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3 ways to save money for people on a fixed income

Hunter Boyce, The Atlanta Journal-Constitution on

Published in Senior Living Features

Living on a fixed income in 2024 can be a tough task for U.S. retirees.

Here are some tips to help you make the most of your budget well into your golden years.

Downsize

From scaling back on personal possessions to moving into a smaller home, downsizing for retirement is all about improving affordability. Downsizing is not always the right move, but can help rein in your monthly costs. Those already considering moving for other reasons — such as to live in a state with more retirement-friendly tax laws — might find the strategy of downsizing as an added financial bonus.

“The financial benefit of downsizing in retirement typically results when going from a large mortgage to a small mortgage, or from a small mortgage to no mortgage at all,” Greg McBride, chief financial analyst for Bankrate, said in a report. “If you have substantial equity in your existing home, downsizing can mean taking that equity when the home is sold and using it to pay cash or make a large down payment on a lower-priced home, reducing your monthly living expenses.”

Location, location, location

When it comes to paying income taxes, some states are better than others for retirees. Alaska, Florida, Nevada, New Hampshire, South Dakota, Tennessee, Texas, Washington and Wyoming, for instance, have no state income tax. That being said, not all income tax-free states are necessarily more affordable for retirees.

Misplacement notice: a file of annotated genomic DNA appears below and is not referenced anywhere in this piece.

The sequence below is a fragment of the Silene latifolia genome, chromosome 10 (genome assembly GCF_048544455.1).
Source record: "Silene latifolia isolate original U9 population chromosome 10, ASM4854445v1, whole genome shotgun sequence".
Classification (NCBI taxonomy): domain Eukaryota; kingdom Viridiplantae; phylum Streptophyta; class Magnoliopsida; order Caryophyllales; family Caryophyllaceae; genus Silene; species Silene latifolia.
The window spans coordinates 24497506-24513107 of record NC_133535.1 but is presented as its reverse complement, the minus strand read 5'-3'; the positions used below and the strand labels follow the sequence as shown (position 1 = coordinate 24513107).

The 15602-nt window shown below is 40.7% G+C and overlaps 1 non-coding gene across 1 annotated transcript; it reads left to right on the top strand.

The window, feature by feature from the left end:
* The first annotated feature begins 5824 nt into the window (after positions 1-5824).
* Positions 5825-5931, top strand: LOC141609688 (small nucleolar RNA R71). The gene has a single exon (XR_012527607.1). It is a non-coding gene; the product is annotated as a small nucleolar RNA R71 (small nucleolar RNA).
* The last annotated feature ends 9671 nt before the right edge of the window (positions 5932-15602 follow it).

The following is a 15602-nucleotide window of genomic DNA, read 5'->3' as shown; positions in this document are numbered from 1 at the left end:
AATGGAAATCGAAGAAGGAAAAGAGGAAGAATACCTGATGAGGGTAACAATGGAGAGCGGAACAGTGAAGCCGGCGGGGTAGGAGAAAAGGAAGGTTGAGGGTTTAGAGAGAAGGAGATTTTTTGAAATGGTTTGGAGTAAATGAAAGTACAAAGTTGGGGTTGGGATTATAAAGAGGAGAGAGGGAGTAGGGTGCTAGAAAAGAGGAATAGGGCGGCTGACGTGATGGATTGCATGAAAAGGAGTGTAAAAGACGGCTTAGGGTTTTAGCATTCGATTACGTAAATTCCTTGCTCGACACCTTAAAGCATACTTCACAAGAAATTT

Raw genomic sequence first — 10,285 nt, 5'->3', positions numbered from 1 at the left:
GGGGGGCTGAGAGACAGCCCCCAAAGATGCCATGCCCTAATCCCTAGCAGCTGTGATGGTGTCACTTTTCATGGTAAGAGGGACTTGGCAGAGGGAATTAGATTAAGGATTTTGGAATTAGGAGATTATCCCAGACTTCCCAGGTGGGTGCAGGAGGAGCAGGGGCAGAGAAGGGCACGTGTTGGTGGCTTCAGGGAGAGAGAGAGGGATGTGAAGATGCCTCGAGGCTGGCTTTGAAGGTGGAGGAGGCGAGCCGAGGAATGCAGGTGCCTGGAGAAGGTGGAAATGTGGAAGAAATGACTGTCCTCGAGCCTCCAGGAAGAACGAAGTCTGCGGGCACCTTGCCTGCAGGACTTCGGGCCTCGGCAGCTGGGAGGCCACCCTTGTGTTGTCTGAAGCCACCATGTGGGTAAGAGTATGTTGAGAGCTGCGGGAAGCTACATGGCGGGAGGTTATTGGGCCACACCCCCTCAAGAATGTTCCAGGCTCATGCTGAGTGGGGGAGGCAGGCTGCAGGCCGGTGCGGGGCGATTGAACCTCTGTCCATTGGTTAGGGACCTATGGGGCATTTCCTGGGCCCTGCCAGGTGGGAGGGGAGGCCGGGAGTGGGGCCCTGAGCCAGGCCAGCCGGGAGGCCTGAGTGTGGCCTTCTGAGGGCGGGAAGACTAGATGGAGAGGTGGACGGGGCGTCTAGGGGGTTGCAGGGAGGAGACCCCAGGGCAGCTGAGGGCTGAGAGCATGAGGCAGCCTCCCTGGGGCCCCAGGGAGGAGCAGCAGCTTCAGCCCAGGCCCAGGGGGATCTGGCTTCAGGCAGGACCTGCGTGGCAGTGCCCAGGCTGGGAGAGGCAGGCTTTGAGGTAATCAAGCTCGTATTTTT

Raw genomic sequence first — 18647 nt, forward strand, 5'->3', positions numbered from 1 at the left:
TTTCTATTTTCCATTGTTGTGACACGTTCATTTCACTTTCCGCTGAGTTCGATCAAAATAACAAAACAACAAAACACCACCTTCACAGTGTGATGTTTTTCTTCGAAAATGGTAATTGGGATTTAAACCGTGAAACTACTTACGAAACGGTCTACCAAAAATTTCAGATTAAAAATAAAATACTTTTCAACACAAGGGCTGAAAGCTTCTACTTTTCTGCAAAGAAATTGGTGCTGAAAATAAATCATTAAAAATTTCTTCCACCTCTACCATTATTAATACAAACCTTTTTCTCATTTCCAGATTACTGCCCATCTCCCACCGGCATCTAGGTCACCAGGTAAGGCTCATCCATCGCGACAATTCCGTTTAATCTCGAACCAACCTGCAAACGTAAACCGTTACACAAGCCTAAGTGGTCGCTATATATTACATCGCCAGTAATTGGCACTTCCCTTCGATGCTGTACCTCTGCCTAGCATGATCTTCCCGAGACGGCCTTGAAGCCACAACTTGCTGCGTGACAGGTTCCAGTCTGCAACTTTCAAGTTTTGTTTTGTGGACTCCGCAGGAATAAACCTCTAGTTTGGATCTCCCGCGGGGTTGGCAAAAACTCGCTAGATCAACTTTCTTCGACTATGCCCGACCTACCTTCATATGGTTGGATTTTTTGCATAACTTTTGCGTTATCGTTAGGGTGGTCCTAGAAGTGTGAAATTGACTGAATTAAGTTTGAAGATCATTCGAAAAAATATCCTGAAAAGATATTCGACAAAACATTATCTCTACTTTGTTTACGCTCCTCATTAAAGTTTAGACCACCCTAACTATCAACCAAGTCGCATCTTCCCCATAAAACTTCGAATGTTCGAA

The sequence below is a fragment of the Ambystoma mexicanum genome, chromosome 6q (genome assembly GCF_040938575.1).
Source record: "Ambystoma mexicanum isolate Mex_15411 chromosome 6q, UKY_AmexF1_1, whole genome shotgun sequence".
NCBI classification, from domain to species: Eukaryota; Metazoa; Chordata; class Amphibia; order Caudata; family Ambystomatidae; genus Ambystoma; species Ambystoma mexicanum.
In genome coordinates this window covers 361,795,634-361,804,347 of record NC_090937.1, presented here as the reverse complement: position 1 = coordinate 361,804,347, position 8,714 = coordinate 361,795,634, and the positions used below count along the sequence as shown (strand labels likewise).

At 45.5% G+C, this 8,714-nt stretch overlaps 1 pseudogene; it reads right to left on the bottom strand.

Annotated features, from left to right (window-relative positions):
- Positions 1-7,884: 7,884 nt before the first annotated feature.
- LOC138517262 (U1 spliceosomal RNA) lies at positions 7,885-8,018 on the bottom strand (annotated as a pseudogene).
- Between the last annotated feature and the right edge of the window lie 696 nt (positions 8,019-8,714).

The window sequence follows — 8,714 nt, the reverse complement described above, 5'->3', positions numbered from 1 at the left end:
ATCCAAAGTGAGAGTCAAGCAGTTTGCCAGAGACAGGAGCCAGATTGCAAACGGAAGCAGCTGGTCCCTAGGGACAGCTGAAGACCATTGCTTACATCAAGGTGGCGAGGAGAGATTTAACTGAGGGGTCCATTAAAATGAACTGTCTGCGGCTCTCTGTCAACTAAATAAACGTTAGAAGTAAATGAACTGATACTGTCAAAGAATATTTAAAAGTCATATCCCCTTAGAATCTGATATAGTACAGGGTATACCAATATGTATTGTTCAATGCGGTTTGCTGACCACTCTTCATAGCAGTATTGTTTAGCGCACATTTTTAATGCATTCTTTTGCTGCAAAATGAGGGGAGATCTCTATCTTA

Florida remains one of the best states in the country for retirees because of its tax laws overall, according to U.S. News and World Report.

 

“Making the move to Florida comes with multiple tax benefits,” U.S. News reported. “It doesn’t charge income, estate or inheritance taxes, and its state and local effective tax rate of 9.1% in 2022 was the 11th lowest in the country, according to the Tax Foundation.

“Florida’s state sales tax rate is 6% and local governments add an average of 1.02% in sales taxes for a combined rate that ranks in the middle for the U.S. Property taxes are below average and residents 65 and older and veterans can receive extra breaks.”

Account for inflation

Within reason, it is best to underestimate your income and overestimate your expenses when financial planning on a fixed budget. This is because, over time, inflation can significantly damage your spending power.

According to Corebridge Financial, an average inflation rate of 3% over 20 years would turn a $60,000 budget into the equivalent of $33,220.55 — nearly half its original value.

“Inflation erodes the value of savings and will continue to do so after you retire,” the company reported. “Considering the near-zero interest rates of savings accounts, retirees who are living off their savings are especially vulnerable to high inflation. Therefore, it’s important to assess your investment strategy and retirement income plan to see if you’re protected against inflation for the long term.”


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